When it comes to predictive policing – using cutting-edge data algorithms and software to help fight crime – it's easy to stumble into the realm of science-fiction.
Minds will drift to Minority Report, the Tom Cruise action flick that centres on the notion of using 'pre-crime' systems to catch criminals before they act, and while police maintain this is not their intention, the increasing reliance on secretive technology to catch and judge criminals is more popular than ever before.
Pioneered by police forces in the US, systems such as PredPol and Compas have become effective tools to identify crime hotspots and highlight specific locations that need attention from law enforcement based on statistics analysis and police reports.
Despite the fact such an approach has been proven effective, it's a style of policing that comes with rising concerns over surveillance, privacy and how much power law enforcement to should turn over to computers. Is the good old-fashioned hunch a thing of the past?
The case of an incarcerated man in the US called Eric Loomis has brought attention on predictive policing back into the headlines. Loomis, 34, is currently challenging his six-year sentencing in part because it was based on the decision of Compas – a mysterious algorithm used to predict the likelihood that someone will commit another crime.
As reported by The New York Times in detail, Loomis' case highlights many of the key factors in the pre-crime debate, including how computers are given the power to decide which streets to patrol, identify people at risk of being shot and calculating the likelihood of criminal relapses.
Before his sentencing for his 2013 arrest, Loomis received a score on the Compas scale that – based on unknown criteria – suggested he was at a high risk of committing another crime.
The developer of Compas, a firm known as Northpointe, claim the algorithm's results are backed by research, but more is known about them. "The key to our product is the algorithms, and they're proprietary," said Jeffrey Harmon, Northpointe's general manager told the NYT.
"We've created them, and we don't release them because it's certainly a core piece of our business. It's not about looking at the algorithms. It's about looking at the outcomes."
Documents about the Compas system show it scores the subject on a range of topics including: criminal involvement, history of violence, substance abuse, social isolation and financial problems.
"This is just the next innovation of crime analysis — trying to get ahead of the problem, trying to predict where problems occur before they actually occur," said Eric Piza, an assistant professor at the US-based John Jay College of Criminal Justice.
Minority Report vs Reality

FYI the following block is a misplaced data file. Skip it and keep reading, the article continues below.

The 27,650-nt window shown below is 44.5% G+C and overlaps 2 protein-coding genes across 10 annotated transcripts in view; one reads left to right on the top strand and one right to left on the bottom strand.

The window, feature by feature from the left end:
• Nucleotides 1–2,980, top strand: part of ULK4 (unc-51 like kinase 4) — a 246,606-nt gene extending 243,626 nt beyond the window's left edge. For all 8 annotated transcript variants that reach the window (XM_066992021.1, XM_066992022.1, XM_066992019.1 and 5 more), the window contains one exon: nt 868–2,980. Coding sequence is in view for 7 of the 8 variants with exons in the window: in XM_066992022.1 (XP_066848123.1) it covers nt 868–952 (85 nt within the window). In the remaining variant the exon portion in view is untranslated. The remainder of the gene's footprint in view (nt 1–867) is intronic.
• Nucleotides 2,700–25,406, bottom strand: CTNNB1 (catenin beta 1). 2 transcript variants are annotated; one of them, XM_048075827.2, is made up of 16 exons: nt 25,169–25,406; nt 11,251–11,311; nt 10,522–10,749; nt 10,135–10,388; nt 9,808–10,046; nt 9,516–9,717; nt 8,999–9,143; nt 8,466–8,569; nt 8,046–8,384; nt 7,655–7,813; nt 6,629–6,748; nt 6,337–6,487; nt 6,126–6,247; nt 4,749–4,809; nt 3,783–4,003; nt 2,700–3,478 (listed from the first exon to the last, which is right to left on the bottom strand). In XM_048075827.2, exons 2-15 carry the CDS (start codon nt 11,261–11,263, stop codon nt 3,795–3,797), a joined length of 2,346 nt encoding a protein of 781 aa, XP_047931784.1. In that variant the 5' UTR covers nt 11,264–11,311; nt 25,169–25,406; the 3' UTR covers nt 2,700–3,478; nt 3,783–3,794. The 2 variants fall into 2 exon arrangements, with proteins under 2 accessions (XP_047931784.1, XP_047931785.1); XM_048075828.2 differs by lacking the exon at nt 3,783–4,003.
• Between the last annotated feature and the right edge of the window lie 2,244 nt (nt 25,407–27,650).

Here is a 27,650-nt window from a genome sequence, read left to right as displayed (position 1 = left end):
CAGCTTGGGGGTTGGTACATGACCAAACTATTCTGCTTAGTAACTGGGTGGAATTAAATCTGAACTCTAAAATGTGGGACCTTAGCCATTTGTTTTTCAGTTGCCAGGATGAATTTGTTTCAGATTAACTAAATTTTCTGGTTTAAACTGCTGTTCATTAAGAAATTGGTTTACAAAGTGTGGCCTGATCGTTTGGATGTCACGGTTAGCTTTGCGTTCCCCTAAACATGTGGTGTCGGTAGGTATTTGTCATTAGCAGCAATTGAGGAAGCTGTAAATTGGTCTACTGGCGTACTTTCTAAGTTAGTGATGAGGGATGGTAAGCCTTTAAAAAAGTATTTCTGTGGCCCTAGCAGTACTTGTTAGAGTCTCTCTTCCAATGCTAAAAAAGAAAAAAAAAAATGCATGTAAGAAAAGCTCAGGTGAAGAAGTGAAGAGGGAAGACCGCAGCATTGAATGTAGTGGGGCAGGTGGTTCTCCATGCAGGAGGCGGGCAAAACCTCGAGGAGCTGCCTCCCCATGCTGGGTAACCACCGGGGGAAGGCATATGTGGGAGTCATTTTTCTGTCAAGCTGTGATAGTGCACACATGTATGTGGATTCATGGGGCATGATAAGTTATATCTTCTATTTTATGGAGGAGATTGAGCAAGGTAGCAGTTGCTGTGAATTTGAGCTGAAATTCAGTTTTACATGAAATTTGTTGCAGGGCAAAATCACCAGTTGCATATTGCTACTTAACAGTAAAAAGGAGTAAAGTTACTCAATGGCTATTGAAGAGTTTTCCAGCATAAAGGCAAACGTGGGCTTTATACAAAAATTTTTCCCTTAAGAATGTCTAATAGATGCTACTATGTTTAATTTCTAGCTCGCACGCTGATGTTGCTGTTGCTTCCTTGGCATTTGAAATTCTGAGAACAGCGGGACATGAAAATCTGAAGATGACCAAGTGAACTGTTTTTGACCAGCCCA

Yet while the programmes aim to "predict the problems", others want to create distance with the sci-fi label – which often uses such systems to signify an encroachment on personal privacy and indicate an authoritarian rule.
"This is not Minority Report," stressed Dr Jeffrey Brantingham, one professor who helped develop the PredPol predictive policing system, in a 2014 interview with The Guardian. "Minority Report is about predicting who will commit a crime before they commit it. This is about predicting where and when crime is most likely to occur, not who will commit it."
Yet the idea is spreading – Tom Cruise-inspired or not. In 2012, English police in Kent started testing the PredPol system to reduce crime in the UK – and it reportedly worked, with crime falling by 12% during the trial period.
"[The system] will identify a location where we are able to prevent crime from happening. By preventing crime, that naturally reduces our demand and therefore allows us to be more visible, more pro-active in our policing," said Detective Inspector Jonathan Sutton at the time.
Meanwhile, police in the states – which were first to adopt such tech-driven systems – have echoed similar claims. Officers from the Seattle Police Department, which incorporated PredPol into daily patrols in 2013, called it "a paradigm shift" in policing.
"Before, it was random patrol, go find something," Lt. Bryan Grenon told Al Jazeera America. "So you're successful if you write that ticket, if you make an arrest. But, in this, if you're out there and your presence alone dissuades a criminal from committing a crime, you're successful."
Yet as Mark Johnson, Kent Police's head of analysis stated this year, predictive policing has its challenges. "There's a thing called 'copper's nose' – which is the experience they have, the understanding they have, a sense when something doesn't feel right – which a computer doesn't have," he told Kent Online earlier this year.
"Without good, old-fashioned policing it wouldn't have worked. It's 21st century technology meets old-fashioned policing."